Justia Health Law Opinion SummariesArticles Posted in U.S. 1st Circuit Court of Appeals
Davidson v. Howe
Marilyn Davidson, an intellectually disabled individual, was in the care of the Massachusetts Department of Developmental Services (DDS) most of her life. In 1985, Marilyn was transferred to the Fernald Developmental Center, an intermediate care facility (ICF). In 2003, the Commonwealth of Massachusetts decided to close Fernald. DDS planned to transfer Marilyn to the Wrentham Developmental Center, another ICF. Plaintiffs, Marilyn’s guardians, filed a complaint in the federal district court, alleging that Marilyn’s transfer violated the federal Medicaid statute and various implementing regulations. Plaintiffs also sought a motion for a preliminary injunction. The district court denied the injunction and held that the statutory and regulatory provisions cited in the complaint did not create a private right of action. Marilyn was subsequently transferred to Wrentham, and Fernald was closed. The First Circuit Court of Appeals remanded the case to the district court with instructions to dismiss Plaintiffs’ complaint, holding (1) Plaintiffs’ claim for damages was barred by the Commonwealth’s Eleventh Amendment immunity from suit for damages in federal court; and (2) Plaintiffs’ claims for declaratory and injunctive relief were moot. View "Davidson v. Howe" on Justia Law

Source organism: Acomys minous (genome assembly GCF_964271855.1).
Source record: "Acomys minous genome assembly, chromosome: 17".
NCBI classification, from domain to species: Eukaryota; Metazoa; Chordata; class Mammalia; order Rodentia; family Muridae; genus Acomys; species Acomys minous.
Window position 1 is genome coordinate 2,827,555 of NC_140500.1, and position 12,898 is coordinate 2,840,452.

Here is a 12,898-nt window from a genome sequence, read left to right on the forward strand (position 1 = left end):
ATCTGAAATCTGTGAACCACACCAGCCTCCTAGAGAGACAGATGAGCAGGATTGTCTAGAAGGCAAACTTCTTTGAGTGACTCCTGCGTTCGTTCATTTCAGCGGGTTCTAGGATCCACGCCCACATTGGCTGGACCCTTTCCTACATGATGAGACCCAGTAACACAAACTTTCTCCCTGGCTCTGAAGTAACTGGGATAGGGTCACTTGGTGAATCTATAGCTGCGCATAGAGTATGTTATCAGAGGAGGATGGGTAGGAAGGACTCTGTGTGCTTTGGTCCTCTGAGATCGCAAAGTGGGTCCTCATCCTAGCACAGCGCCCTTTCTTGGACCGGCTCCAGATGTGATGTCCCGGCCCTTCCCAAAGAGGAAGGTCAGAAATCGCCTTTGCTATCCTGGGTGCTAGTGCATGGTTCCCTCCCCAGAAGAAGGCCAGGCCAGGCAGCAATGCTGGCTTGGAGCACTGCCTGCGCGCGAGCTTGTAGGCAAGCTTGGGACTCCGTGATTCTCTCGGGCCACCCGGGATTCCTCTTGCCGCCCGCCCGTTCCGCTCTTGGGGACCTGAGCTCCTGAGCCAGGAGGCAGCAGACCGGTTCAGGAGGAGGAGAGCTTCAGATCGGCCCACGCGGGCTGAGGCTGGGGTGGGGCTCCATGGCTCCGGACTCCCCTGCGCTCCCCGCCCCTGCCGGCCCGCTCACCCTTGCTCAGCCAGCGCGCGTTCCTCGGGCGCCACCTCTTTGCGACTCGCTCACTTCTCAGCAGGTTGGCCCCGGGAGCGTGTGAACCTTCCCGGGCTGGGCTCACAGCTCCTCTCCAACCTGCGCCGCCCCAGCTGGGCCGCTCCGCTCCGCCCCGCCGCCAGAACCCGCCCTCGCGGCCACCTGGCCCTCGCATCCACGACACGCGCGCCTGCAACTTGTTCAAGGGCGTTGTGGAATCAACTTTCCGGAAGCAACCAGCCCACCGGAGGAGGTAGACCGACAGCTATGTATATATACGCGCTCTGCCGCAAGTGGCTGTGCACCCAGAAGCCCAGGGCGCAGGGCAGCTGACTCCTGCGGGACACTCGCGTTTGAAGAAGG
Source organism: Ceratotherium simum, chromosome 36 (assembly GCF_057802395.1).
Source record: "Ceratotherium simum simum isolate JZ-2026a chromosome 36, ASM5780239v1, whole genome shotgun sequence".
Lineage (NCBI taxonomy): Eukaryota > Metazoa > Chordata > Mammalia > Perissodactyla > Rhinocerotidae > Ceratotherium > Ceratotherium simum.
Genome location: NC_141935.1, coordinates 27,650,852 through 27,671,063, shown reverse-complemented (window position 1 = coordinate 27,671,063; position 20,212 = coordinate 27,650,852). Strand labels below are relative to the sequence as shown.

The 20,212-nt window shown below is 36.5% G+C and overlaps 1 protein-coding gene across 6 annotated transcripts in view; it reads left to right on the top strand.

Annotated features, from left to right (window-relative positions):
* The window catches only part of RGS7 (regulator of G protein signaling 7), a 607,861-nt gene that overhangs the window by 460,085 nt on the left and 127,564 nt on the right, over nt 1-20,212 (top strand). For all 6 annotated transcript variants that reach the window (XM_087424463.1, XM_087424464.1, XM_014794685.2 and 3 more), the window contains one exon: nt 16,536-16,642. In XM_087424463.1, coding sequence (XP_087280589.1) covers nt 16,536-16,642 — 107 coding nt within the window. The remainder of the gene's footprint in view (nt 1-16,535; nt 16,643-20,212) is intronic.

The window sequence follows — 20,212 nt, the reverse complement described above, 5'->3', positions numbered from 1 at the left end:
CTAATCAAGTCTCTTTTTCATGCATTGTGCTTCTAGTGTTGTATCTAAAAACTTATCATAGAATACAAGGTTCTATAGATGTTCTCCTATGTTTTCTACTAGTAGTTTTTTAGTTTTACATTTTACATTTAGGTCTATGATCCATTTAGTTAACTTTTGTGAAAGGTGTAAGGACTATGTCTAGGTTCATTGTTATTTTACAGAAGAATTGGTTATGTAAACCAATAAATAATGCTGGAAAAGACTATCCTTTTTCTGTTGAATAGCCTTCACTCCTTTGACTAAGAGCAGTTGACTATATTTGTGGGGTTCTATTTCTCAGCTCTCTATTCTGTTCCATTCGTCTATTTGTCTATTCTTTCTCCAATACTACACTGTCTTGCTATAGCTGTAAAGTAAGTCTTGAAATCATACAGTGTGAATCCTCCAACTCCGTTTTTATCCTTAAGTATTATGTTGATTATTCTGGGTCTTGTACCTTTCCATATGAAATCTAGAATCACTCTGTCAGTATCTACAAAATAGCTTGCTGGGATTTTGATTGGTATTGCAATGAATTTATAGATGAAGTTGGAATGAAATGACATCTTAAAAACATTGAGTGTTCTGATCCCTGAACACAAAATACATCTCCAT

United States ex rel. Heineman-Guta v. Guidant Corp.
Appellant, on behalf of the United States, brought a qui tam action under the False Claims Act (FCA) against Guidance Corporation and Boston Scientific Corporation (BSC), alleging they engaged in a kickback scheme to promote the sale and use of their cardiac rhythm management devices. However, a former employee of BSC had previously filed a qui tam action against BSC, which was later dismissed, alleging similar claims. The district court dismissed Appellant's complaint for lack of subject matter jurisdiction on the basis that the earlier-filed complaint barred consideration of Appellant's complaint under the first-to-file rule of the FCA, 31 U.S.C. 3730(b)(5). Appellant appealed, arguing that the earlier-filed complaint could not serve as a preclusive first-filed complaint to trigger the first-to-file bar because it did not meet the heightened pleading standard under Fed. R. Civ. P. 9(b). The First Circuit Court of Appeals affirmed, holding that section 3730(b)(5) does not require the first-filed complaint to meet the heightened pleading standards of Rule 9(b) to bar a later-filed complaint. View "United States ex rel. Heineman-Guta v. Guidant Corp." on Justia Law
Cruz-Vazquez v. Mennonite Gen. Hosp., Inc.